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Journal, Day Five

By Rigoberto González

On Book Reviewing and A Few of My Favorite (Recent) Poetry Books

I have been reviewing books for the El Paso Times of Texas since June of 2002. This opportunity has shaped the only newspaper column in the country dedicated to U.S. Latino literature. (Fellow Chicano writers Sergio Troncoso and Daniel A. Olivas are also frequent contributors to the column.) Though the circulation is at about 110,000, the reviews move swiftly through the Internet because, the reality is, that books by U.S. Latinos are ignored by most other newspapers or reviewing venues, and readers of Latino literature want to know what’s out there, who’s writing, and is it worth a look. Since June of 2002 I have submitted over 100 book reviews of poetry, prose, and the occasional anthology and children’s book.

From the get-go I decided that I would pay closer attention to poetry books, because of all the genres being reviewed today this one is the most neglected. But I had other self-imposed rules, an approach if you will, to the art of reviewing. I chose, for example, not to review a poetry book if I didn’t like it. A better use of space would be to point out a poetry book that had merit and that was worth reading. The truth is that the market for poetry books is so specialized that telling a readership not to bother buying a book they most likely wouldn’t buy seemed oddly superfluous. I wanted to send people to the bookstores or to the Internet since the other sad truth is that most bookstores don’t carry many poetry titles and especially small press titles by Chicano/Latino authors. And let us not forget the library, where many good books collect dust, the spines stiffening because no one comes by to flex the covers.

Perhaps it’s appropriate that this is my final entry to the Poetry Foundation blog. I’m wrapping up here with a discussion of two of my favorite activist practices—book reviewing and book recommending. The column and my visibility as a person who knows Chicano/ Latino literature well, has given me a place of authority, and I speak confidently about who is writing, who does it well, and who is just another empty promise being promoted by a publishing house. But, as per my philosophy, I’ll spare the negative energy and bad karma by listing here instead some of my favorite titles of poetry published this year.

Before I do that, however, I’d like to make an appeal to poets out there to write about and review other poets. Everyone wants their books reviewed, and we all know that poetry reviews are rare, so why not participate in providing the poetry community a valuable service: review poetry books. A reviewer brings critical attention to a poetry title since poetry books most often fly under the radar. A reviewer also contributes to the education of the readership, showing people how to read or approach the reading of poetry. A reviewer also has the power and, frankly, the responsibility to introduce readers to new talent, good books, and a language for talking about art.

Besides newspapers, literary journals are a perfect venue for submitting poetry reviews. My friend Scott Hightower is such a champion of reviewing poetry, that I must single him out as the ideal activist—he is constantly talking about the necessity for poetry reviews, writes and places many, and encourages others to do the same. Indeed, he has convinced me that once poetry reviews become more visible and available (because more people are writing them), it will no longer be a surprise to come across one—it will be an expectation. What a benefit to all of us.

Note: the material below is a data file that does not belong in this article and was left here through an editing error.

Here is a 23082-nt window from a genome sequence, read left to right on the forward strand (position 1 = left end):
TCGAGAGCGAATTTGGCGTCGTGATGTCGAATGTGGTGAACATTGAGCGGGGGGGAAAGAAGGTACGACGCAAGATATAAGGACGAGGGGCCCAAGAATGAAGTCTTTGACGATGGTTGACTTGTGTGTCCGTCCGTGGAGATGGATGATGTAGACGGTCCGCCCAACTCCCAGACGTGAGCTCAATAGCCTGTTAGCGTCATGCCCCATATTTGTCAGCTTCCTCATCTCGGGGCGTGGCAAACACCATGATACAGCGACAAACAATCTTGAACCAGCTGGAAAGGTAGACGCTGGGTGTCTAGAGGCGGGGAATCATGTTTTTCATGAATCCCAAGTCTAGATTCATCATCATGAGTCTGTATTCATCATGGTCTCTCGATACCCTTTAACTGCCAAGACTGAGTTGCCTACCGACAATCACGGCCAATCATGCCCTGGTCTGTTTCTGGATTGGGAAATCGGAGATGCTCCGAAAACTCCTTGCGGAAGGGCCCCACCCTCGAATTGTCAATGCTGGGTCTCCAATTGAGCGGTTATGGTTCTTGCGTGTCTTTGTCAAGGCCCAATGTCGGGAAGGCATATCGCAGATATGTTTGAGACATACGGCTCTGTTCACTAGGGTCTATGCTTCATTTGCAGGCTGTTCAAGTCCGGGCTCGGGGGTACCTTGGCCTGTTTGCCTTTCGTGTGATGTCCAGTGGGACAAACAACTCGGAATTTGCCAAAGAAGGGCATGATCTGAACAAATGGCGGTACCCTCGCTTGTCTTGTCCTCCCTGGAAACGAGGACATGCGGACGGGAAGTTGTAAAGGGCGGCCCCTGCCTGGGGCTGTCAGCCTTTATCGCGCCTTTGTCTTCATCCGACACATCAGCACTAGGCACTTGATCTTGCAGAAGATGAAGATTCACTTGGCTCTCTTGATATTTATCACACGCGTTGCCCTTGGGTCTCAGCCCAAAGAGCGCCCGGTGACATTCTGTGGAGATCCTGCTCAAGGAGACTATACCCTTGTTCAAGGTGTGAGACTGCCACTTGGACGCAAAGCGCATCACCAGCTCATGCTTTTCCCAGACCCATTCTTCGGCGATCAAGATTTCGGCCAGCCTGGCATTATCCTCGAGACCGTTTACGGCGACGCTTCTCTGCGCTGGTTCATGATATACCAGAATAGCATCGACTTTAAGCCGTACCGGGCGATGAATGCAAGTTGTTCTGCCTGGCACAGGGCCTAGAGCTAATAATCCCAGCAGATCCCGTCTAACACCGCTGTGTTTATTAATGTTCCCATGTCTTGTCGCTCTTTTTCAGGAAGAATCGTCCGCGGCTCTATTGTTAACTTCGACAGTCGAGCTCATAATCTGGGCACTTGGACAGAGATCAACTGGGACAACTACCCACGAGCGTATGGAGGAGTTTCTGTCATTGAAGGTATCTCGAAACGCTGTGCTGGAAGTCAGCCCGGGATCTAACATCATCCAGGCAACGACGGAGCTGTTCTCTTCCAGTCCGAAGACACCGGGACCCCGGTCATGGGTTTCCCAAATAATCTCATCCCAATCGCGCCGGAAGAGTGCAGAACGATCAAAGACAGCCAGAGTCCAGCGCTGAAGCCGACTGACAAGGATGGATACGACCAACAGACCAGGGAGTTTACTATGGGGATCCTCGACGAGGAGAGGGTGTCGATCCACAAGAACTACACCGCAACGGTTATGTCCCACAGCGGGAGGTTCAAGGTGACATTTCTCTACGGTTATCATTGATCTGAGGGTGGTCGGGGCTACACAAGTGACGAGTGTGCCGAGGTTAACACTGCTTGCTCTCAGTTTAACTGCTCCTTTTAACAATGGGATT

In terms of how to write one, well, there really isn’t a big secret or special formula to this art. It just takes commitment and, for the reviewer who is also a poet or writer, a bit of generosity with the time and patience spent on someone else’s work as you read, contemplate, and formulate. A reviewer, like any writer, cultivates an angle and a voice. Thankfully, there are various models out there. I learned through practice, but it wasn’t difficult because I also love poetry and enjoy discussing it. So all of those conversations I would have with other poets gave me a solid sense of how to evaluate and articulate. It’s important to be fair, honest, resourceful, clear, and respectful. It’s important to talk about context as well as content, and to be descriptive and illustrative. It’s more important to highlight the work than the poet (unless it’s a profile), and the review should be a forum for thought, not for showboating the reviewer’s intellect, cleverness, or wit. But above all, be true to the discipline; reviewing should be more than free publicity, more than an opportunity to suck-up, or, worse, a chance to exercise some passive aggression.

All that said, I’d like to end by mentioning the poetry books that I have recently reviewed. I reviewed them because they taught me something new about language and because they kept my faith alive in the art of writing:

Lorna Dee Cervantes, Drive
Ray Gonzalez, Consideration of the Guitar
Ada Limón, Lucky Wreck
Pat Mora, Adobe Odes
María Meléndez, How Long She’ll Last in This World
Orlando Ricardo Menes, Furia
Urayoán Noel, Kool Logic /La lógica kool
Benjamin Alire Sáenz, Dreaming the End of War
raúlrsalinas, Indio Trails

I’ll conclude with many thanks to the Poetry Foundation for this invitation to be part of this distinguished company of poets/journal writers. It has indeed been enjoyable and helpful for me to commit to writing these thoughts that have been bouncing around in my head or bouncing off my tongue for the last few years. I hope it has been as useful to readers out there in Cyberspace. And to borrow from my colleague Daniel A. Olivas’s signature closing on my favorite Chicano blog, labloga.blogspot.com, ¡Lea un libro!

Posted in Uncategorized on Friday, November 10th, 2006 by Rigoberto González.